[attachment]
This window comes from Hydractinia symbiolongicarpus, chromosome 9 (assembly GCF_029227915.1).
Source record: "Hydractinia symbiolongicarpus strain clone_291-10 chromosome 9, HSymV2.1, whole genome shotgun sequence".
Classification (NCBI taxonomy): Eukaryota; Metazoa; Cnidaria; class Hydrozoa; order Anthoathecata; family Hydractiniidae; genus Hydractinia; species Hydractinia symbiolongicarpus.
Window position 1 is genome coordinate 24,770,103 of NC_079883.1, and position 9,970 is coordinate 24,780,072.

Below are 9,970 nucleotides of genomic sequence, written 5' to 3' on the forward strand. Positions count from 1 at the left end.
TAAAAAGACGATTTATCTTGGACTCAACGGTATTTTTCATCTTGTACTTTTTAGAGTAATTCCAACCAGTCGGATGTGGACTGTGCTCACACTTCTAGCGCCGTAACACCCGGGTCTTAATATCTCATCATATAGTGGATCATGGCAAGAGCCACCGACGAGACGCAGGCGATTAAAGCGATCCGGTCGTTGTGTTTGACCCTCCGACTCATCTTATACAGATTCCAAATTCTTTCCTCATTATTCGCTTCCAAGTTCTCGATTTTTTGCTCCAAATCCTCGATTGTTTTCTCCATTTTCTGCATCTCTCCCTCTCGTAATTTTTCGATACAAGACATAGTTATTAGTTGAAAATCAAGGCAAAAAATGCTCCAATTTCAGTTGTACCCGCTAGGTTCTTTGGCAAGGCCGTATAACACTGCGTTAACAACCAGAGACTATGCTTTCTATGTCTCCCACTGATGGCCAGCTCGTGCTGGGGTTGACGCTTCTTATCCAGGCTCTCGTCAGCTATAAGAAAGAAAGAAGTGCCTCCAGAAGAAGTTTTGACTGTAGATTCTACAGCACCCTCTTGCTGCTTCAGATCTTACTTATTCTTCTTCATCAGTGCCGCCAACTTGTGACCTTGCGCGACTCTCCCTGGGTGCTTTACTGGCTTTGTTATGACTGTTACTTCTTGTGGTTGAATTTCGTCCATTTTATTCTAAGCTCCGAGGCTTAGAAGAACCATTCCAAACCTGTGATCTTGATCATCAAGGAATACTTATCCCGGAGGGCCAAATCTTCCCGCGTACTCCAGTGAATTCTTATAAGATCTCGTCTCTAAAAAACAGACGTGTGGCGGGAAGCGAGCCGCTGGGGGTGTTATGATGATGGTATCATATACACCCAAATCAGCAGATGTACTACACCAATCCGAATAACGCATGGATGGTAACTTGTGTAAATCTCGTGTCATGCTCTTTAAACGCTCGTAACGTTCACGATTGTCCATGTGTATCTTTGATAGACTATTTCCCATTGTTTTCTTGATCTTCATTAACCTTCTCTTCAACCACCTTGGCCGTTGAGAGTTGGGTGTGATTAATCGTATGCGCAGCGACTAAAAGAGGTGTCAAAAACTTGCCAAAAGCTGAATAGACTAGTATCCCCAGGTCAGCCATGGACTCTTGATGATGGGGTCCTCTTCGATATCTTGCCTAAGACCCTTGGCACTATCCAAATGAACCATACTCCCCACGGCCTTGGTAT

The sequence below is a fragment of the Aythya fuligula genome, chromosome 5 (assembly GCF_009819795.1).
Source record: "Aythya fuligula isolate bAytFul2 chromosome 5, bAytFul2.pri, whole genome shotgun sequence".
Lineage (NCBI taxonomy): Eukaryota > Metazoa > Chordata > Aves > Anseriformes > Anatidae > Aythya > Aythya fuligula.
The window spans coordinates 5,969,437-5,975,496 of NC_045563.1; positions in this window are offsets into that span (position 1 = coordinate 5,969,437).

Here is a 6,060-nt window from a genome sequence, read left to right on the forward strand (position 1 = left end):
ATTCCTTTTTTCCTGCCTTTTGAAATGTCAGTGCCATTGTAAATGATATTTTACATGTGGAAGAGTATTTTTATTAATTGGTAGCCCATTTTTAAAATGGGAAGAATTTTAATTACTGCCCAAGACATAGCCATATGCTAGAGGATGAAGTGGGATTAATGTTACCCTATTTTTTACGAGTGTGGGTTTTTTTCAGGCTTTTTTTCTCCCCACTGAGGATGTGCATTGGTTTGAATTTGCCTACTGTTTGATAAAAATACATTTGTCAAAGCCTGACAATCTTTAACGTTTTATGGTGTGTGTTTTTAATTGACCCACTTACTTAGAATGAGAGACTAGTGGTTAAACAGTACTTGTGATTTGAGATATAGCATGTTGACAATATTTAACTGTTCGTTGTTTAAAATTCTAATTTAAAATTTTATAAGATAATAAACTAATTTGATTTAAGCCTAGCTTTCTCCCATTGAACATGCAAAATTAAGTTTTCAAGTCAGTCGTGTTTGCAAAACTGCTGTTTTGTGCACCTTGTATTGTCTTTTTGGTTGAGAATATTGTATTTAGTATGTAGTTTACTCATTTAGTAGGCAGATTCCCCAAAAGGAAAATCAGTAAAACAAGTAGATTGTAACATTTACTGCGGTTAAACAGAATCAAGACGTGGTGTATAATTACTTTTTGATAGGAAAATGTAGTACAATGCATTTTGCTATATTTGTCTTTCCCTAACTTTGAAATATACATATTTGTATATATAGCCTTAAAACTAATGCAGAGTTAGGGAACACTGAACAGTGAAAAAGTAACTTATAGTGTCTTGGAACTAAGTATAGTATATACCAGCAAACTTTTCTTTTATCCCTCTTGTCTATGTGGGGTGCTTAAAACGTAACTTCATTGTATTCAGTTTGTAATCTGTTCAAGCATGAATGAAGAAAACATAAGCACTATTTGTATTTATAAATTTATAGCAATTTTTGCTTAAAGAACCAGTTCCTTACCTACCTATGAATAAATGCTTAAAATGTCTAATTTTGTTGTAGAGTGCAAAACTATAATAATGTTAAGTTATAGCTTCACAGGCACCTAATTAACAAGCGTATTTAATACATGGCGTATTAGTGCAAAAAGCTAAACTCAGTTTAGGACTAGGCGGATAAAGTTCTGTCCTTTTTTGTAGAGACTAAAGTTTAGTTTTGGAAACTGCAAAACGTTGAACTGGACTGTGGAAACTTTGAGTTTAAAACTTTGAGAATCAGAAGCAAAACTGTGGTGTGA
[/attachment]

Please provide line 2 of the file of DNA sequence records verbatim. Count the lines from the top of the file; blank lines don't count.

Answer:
Source record: "Hydractinia symbiolongicarpus strain clone_291-10 chromosome 9, HSymV2.1, whole genome shotgun sequence".